Media Contact:
Dr Robert Massey
Royal Astronomical Society
Tel: +44 (0)20 7734 3307 x214
Mob: +44 (0)794 124 8035
Email: rmras.org.uk
Dr Hannelore Hämmerle
Press officer
Max-Planck Institute for Astrophysics
Garching, Germany
Tel: +49 (0)89 30000 3980
E-mail: prmpa-garching.mpg.de

Dr Hannelore Hämmerle | Max-Planck-Institute
Further information:
http://www.mpa-garching.mpg.de
http://www.mpa-garching.mpg.de/mpa/institute/news_archives/news1202_aaa/news1202_aaa-en.html

More articles from Physics and Astronomy:

nachricht Computer model predicts how fracturing metallic glass releases energy at the atomic level
20.07.2018 | American Institute of Physics

nachricht What happens when we heat the atomic lattice of a magnet all of a sudden?
18.07.2018 | Forschungsverbund Berlin

All articles from Physics and Astronomy >>>

The most recent press releases about innovation >>>

Die letzten 5 Focus-News des innovations-reports im Überblick:

Im Focus: Future electronic components to be printed like newspapers

A new manufacturing technique uses a process similar to newspaper printing to form smoother and more flexible metals for making ultrafast electronic devices.

The low-cost process, developed by Purdue University researchers, combines tools already used in industry for manufacturing metals on a large scale, but uses...

Im Focus: First evidence on the source of extragalactic particles

For the first time ever, scientists have determined the cosmic origin of highest-energy neutrinos. A research group led by IceCube scientist Elisa Resconi, spokesperson of the Collaborative Research Center SFB1258 at the Technical University of Munich (TUM), provides an important piece of evidence that the particles detected by the IceCube neutrino telescope at the South Pole originate from a galaxy four billion light-years away from Earth.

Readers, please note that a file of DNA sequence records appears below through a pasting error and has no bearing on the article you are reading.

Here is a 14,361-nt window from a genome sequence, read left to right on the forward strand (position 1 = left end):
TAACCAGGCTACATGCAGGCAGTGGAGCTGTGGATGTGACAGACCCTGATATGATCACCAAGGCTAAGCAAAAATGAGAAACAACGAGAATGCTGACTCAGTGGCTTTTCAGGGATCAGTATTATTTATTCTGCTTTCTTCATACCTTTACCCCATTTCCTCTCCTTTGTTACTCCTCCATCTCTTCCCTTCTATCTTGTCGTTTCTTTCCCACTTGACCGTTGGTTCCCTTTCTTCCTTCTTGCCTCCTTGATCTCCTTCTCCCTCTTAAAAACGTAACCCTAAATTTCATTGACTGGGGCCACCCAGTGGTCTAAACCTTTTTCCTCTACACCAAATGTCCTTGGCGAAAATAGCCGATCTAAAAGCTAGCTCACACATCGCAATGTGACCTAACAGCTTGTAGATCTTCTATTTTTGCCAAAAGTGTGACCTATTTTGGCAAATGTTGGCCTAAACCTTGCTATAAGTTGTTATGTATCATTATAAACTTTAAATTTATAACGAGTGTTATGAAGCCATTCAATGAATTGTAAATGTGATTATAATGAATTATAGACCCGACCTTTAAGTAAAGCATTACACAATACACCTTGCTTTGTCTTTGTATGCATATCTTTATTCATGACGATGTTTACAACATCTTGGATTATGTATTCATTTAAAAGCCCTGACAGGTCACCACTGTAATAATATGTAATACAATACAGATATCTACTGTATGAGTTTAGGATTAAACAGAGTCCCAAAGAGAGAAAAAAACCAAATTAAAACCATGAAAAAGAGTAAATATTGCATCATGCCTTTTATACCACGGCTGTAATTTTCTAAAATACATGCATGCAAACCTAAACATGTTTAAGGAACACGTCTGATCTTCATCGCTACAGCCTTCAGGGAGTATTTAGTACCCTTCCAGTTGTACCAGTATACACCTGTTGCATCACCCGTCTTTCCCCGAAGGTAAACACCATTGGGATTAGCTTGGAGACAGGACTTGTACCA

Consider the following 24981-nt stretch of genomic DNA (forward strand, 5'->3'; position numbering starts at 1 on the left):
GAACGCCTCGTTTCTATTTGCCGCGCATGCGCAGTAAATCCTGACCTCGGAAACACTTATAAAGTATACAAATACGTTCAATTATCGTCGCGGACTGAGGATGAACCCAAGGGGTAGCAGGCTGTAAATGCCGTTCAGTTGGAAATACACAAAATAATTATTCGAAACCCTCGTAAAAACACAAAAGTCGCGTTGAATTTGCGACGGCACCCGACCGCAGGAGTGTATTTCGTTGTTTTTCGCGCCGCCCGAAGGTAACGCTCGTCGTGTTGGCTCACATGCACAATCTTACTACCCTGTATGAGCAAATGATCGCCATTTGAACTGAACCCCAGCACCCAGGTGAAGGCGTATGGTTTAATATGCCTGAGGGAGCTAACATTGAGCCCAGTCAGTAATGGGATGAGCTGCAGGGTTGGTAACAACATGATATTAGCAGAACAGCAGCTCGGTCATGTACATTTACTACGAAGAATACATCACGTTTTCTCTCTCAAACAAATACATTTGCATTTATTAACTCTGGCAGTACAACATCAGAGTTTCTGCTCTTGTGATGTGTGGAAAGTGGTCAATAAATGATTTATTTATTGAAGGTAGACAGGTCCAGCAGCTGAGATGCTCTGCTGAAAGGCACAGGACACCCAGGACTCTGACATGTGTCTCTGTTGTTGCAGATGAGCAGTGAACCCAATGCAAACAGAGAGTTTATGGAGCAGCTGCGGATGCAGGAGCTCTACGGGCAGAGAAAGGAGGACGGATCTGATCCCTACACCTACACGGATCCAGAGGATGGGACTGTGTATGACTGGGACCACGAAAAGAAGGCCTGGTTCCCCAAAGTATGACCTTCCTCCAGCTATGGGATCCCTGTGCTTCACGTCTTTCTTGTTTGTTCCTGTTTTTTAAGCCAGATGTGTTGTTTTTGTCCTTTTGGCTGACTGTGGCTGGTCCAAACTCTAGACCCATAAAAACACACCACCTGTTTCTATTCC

To rule out other origins with certainty, the team led by neutrino physicist Elisa Resconi from the Technical University of Munich and multi-wavelength...

Im Focus: Magnetic vortices: Two independent magnetic skyrmion phases discovered in a single material

For the first time a team of researchers have discovered two different phases of magnetic skyrmions in a single material. Physicists of the Technical Universities of Munich and Dresden and the University of Cologne can now better study and understand the properties of these magnetic structures, which are important for both basic research and applications.

Whirlpools are an everyday experience in a bath tub: When the water is drained a circular vortex is formed. Typically, such whirls are rather stable. Similar...

Im Focus: Breaking the bond: To take part or not?

Physicists working with Roland Wester at the University of Innsbruck have investigated if and how chemical reactions can be influenced by targeted vibrational excitation of the reactants. They were able to demonstrate that excitation with a laser beam does not affect the efficiency of a chemical exchange reaction and that the excited molecular group acts only as a spectator in the reaction.

A frequently used reaction in organic chemistry is nucleophilic substitution. It plays, for example, an important role in in the synthesis of new chemical...

Im Focus: New 2D Spectroscopy Methods

Optical spectroscopy allows investigating the energy structure and dynamic properties of complex quantum systems. Researchers from the University of Würzburg present two new approaches of coherent two-dimensional spectroscopy.

"Put an excitation into the system and observe how it evolves." According to physicist Professor Tobias Brixner, this is the credo of optical spectroscopy....

All Focus news of the innovation-report >>>

Anzeige

Anzeige

VideoLinks
Industry & Economy
Event News

Leading experts in Diabetes, Metabolism and Biomedical Engineering discuss Precision Medicine

13.07.2018 | Event News

Conference on Laser Polishing – LaP: Fine Tuning for Surfaces

12.07.2018 | Event News

11th European Wood-based Panel Symposium 2018: Meeting point for the wood-based materials industry

03.07.2018 | Event News

 
Latest News

Princeton-UPenn research team finds physics treasure hidden in a wallpaper pattern

20.07.2018 | Materials Sciences

Computer model predicts how fracturing metallic glass releases energy at the atomic level

20.07.2018 | Physics and Astronomy

Relax, just break it

20.07.2018 | Materials Sciences

VideoLinks
Science & Research
Overview of more VideoLinks >>>